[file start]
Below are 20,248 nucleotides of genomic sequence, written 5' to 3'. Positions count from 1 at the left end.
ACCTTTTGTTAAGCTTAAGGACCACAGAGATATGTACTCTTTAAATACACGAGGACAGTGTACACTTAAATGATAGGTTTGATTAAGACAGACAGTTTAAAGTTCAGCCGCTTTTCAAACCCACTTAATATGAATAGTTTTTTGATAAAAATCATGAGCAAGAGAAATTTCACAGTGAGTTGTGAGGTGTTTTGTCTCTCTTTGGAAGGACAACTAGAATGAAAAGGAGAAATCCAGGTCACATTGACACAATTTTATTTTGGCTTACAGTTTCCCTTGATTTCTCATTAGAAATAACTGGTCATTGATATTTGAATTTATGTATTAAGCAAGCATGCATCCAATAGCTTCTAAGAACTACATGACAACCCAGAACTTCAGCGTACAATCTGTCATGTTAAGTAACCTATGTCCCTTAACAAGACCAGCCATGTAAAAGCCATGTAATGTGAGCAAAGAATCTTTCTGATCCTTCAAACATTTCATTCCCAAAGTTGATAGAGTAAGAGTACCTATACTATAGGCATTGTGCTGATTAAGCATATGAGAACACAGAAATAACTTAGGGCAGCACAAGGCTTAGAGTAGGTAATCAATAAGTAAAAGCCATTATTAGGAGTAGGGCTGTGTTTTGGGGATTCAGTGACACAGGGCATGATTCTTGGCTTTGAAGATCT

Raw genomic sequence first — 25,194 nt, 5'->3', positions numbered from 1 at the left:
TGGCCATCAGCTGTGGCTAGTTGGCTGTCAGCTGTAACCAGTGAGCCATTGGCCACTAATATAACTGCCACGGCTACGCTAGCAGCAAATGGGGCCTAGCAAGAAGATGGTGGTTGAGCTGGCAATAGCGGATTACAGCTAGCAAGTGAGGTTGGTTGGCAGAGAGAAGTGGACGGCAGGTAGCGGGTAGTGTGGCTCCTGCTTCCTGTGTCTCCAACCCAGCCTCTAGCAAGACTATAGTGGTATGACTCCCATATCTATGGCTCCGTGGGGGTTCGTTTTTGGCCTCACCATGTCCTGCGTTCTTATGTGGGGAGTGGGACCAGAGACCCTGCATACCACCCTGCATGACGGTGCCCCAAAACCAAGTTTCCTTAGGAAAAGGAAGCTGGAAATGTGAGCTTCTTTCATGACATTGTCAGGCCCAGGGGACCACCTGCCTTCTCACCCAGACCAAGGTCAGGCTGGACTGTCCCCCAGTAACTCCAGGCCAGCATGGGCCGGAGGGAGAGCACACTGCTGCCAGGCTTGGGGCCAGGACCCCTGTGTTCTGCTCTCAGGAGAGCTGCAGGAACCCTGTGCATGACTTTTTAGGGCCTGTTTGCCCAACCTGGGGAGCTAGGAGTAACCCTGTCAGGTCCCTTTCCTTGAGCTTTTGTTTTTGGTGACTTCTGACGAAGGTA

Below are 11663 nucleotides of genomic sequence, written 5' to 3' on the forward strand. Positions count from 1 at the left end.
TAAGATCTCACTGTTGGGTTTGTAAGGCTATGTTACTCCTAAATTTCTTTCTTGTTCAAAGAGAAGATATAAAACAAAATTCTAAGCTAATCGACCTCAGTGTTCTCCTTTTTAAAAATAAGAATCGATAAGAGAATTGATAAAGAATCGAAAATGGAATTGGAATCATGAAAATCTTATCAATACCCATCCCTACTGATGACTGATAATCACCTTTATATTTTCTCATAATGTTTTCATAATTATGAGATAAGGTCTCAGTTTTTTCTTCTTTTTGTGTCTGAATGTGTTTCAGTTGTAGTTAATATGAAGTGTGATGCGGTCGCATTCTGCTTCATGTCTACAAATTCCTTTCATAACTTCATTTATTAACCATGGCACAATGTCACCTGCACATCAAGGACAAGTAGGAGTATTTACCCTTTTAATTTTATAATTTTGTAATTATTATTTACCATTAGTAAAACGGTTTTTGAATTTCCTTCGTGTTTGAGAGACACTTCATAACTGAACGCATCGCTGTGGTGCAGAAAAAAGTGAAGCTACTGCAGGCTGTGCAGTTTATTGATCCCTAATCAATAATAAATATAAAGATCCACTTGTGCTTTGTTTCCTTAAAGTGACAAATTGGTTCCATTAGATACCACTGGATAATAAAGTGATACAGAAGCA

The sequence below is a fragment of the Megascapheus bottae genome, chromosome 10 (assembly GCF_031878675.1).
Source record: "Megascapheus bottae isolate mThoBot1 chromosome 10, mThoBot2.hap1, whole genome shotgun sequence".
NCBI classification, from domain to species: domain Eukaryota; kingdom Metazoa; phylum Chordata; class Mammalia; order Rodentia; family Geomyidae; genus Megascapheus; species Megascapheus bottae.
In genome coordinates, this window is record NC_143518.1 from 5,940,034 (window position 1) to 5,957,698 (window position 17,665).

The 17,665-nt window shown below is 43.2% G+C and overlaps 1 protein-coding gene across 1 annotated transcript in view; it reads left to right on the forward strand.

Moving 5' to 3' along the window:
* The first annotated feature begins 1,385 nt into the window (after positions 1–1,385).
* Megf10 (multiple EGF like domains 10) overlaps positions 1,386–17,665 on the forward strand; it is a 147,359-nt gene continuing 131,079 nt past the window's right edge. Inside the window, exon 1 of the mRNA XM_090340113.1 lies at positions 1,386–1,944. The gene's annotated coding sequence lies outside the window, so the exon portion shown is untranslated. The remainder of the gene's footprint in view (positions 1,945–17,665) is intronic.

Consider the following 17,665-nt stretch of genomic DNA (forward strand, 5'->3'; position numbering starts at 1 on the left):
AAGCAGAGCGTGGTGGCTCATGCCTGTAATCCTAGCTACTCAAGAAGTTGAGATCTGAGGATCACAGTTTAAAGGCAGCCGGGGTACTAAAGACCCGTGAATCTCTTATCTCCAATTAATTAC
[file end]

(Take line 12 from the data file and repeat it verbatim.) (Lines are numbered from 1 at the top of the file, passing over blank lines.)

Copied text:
Moving 5' to 3' along the window: